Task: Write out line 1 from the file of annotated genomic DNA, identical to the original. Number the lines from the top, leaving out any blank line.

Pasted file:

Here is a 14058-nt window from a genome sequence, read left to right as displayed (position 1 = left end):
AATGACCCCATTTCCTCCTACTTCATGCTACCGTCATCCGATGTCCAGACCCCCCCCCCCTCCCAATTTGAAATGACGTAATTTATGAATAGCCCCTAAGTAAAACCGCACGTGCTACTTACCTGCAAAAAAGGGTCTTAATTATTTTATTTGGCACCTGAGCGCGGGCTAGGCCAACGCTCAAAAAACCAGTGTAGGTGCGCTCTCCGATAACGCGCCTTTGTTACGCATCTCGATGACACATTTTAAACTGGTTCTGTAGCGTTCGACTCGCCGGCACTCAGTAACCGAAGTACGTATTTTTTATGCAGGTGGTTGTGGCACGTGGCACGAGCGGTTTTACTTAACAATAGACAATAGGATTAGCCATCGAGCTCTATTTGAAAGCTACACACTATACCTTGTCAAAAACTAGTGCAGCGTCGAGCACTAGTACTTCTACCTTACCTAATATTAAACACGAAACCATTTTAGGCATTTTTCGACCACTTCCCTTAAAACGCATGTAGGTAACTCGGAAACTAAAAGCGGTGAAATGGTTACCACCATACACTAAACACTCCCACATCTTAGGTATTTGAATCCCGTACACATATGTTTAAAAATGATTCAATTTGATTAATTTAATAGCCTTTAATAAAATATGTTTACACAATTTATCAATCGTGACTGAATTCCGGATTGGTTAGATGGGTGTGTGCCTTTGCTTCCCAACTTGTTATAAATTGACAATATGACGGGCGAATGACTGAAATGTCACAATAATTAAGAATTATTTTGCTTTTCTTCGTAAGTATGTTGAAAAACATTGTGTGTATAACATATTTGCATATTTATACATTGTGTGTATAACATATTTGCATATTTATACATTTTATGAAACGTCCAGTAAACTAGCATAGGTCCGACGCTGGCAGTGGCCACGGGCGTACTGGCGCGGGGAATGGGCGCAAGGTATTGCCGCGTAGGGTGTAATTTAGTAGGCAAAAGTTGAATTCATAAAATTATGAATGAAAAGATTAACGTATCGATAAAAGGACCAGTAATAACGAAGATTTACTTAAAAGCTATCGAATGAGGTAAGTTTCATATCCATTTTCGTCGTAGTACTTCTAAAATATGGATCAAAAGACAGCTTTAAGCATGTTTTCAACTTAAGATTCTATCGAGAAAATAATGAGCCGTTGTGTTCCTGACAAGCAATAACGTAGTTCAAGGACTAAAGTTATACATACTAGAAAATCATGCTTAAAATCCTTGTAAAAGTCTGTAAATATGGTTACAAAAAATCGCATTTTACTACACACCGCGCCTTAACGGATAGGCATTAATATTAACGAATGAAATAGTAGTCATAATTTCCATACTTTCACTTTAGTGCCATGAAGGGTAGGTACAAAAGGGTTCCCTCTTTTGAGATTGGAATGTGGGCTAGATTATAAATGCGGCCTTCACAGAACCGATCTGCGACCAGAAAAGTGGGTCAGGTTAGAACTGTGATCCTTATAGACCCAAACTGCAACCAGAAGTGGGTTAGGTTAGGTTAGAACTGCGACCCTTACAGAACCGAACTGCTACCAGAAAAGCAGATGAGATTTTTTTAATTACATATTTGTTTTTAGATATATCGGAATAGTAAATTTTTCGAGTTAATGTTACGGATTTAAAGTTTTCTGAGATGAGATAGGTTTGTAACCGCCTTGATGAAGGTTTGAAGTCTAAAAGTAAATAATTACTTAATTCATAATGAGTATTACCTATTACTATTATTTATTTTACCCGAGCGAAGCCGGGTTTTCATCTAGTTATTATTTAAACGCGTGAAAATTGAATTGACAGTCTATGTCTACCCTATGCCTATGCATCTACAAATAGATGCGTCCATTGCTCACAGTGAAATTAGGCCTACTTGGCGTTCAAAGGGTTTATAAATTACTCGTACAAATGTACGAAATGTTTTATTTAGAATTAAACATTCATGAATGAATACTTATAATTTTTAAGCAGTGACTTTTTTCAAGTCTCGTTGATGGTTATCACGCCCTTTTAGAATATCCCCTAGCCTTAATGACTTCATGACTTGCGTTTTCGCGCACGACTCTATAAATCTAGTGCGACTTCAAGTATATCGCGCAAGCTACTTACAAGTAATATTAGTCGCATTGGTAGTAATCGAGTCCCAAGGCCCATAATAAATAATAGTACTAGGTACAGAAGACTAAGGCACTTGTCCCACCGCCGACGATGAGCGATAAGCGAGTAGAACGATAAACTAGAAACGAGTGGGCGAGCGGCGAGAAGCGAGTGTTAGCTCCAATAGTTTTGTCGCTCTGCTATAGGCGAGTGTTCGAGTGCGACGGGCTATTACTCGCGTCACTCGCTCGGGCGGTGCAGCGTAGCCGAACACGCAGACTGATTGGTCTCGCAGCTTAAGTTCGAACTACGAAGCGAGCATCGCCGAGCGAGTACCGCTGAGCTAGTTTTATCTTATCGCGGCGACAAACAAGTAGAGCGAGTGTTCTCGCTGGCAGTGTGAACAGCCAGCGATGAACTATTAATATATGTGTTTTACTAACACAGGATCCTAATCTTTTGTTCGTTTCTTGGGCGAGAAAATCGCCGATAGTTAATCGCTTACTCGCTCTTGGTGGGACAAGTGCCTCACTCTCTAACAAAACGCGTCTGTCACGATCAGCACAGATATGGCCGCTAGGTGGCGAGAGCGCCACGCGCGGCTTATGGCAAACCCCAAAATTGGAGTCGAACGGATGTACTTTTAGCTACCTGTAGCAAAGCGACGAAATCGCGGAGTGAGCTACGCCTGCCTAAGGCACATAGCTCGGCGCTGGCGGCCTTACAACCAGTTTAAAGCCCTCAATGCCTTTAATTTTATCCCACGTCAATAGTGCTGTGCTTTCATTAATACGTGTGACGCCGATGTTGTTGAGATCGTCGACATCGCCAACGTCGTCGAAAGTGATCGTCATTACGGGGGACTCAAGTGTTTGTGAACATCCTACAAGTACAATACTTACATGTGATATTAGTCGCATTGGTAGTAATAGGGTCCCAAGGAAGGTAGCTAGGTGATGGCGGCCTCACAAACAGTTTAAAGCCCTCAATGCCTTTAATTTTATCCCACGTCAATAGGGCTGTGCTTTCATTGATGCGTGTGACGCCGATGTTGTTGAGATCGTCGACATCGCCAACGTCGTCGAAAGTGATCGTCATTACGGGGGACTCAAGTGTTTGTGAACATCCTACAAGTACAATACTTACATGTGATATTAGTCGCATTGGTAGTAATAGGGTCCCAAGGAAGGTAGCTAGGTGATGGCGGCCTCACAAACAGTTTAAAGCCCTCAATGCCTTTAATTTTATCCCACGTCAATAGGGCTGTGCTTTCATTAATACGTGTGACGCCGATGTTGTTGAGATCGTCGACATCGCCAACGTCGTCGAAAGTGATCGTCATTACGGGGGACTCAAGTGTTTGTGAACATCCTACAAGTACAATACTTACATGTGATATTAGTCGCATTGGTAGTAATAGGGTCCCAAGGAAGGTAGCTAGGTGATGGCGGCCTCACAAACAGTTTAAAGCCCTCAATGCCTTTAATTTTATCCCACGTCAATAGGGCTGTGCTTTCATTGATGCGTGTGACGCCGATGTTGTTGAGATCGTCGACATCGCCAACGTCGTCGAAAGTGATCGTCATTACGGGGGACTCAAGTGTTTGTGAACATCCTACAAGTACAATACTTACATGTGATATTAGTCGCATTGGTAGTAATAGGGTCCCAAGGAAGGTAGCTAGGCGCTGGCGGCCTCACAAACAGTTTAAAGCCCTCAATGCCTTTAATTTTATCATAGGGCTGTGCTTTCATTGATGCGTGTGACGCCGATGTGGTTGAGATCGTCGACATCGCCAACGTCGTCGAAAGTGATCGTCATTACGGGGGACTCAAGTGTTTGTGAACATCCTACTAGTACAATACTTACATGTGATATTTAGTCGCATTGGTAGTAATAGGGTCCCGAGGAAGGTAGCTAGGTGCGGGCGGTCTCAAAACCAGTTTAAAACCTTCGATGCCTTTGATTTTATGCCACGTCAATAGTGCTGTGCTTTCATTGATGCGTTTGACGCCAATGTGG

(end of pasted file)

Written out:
Here is a 14058-nt window from a genome sequence, read left to right as displayed (position 1 = left end):